Research pertaining to the operational efficacy of bamboo assembled houses is currently underway. Sharma *et al*. (2015) examined the performance of engineered bamboo, engaging in discussions regarding potential limitations in structural design. Ultimately, they concluded that engineered bamboo products exhibit properties that are comparable to, if not surpassing, those of their timber and wooden counterparts. Hu *et al*. (2018b) fortified the bolted connection nodes in assembled round bamboo structures through the implementation of various treatments, including the utilization of single bolts, double bolts, and nodal domain high-strength mortar. Subsequent tests revealed a notable enhancement in performance post-strengthening. Xiao *et al*. (2009) employed bamboo plywood as the primary material in the design, processing, and installation of assembled bamboo houses. Through a combination of tests and theoretical analysis, they scrutinized and evaluated the operational efficacy of these assembled bamboo houses upon completion. Zhou *et al*. (2011) conducted fire tests on assembled bamboo houses, ultimately corroborating their superior fire resistance performance when compared to light steel plate houses. This begs the question: what about research dedicated to exploring the thermal performance of walls within bamboo assembled houses?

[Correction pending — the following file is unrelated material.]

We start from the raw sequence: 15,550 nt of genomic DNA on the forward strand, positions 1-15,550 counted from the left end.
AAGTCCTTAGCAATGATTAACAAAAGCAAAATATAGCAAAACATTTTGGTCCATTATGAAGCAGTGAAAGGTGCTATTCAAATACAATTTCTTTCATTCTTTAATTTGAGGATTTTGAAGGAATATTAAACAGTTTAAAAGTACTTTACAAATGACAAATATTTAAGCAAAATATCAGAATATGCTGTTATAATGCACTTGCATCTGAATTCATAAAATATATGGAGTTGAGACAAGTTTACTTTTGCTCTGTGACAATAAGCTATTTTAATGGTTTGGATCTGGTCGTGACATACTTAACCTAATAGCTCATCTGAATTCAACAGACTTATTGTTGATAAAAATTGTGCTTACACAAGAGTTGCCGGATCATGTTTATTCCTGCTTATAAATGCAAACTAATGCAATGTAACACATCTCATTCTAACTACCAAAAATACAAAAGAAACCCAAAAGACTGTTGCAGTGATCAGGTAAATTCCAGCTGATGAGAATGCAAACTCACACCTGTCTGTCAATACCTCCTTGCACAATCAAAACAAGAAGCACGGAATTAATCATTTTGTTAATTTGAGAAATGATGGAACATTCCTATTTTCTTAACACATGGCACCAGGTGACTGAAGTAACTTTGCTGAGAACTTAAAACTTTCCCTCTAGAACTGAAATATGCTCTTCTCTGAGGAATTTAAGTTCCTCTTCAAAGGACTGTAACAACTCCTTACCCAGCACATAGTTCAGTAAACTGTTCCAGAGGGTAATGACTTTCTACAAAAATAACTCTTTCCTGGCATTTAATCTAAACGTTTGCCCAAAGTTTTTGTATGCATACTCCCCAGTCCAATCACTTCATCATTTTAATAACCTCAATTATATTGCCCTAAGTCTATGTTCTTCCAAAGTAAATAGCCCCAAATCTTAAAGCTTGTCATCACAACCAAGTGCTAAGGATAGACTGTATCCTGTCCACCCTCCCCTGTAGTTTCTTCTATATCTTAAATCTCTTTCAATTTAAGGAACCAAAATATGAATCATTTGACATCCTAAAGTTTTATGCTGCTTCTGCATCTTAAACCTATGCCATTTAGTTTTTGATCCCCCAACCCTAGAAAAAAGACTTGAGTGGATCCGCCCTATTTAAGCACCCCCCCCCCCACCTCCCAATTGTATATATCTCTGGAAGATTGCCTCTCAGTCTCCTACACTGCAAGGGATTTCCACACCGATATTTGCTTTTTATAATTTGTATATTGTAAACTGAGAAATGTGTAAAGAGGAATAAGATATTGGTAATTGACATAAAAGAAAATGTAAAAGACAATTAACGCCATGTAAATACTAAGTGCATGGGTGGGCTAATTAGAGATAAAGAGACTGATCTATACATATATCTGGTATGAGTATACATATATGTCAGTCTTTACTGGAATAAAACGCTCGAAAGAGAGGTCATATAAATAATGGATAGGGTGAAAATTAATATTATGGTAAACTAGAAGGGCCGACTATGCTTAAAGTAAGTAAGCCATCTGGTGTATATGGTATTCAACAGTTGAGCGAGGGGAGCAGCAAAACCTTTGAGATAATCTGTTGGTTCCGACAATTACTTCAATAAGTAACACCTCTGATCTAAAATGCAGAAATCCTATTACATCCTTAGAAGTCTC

Drawing upon pre-developed panels and pertinent research, the present work employed the ANSYS finite element simulation method to simulate and examine the impact of thermal bridging on various structural components within the walls of bamboo assembled houses. This endeavor encompassed an analysis of the keel thickness, inner and outer walls, insulation layer, and other pertinent elements, all aimed at mitigating the adverse effects of thermal bridging. Consequently, a rational reference range for each thickness parameter was proposed, and subsequent resimulation was conducted to enhance the thermal performance of bamboo walls and minimize the occurrence of thermal bridging. Building upon this foundation, a comprehensive study was undertaken to evaluate the thermal performance of bamboo assembled house walls, employing an appropriate wall thickness. This entailed conducting surface temperature tests on both bamboo and iron walls within assembled houses, under real-world conditions, to validate the thermal insulation capabilities of bamboo walls. The findings of this study can serve as a reference for optimizing the design of thermal performance within bamboo assembled house walls.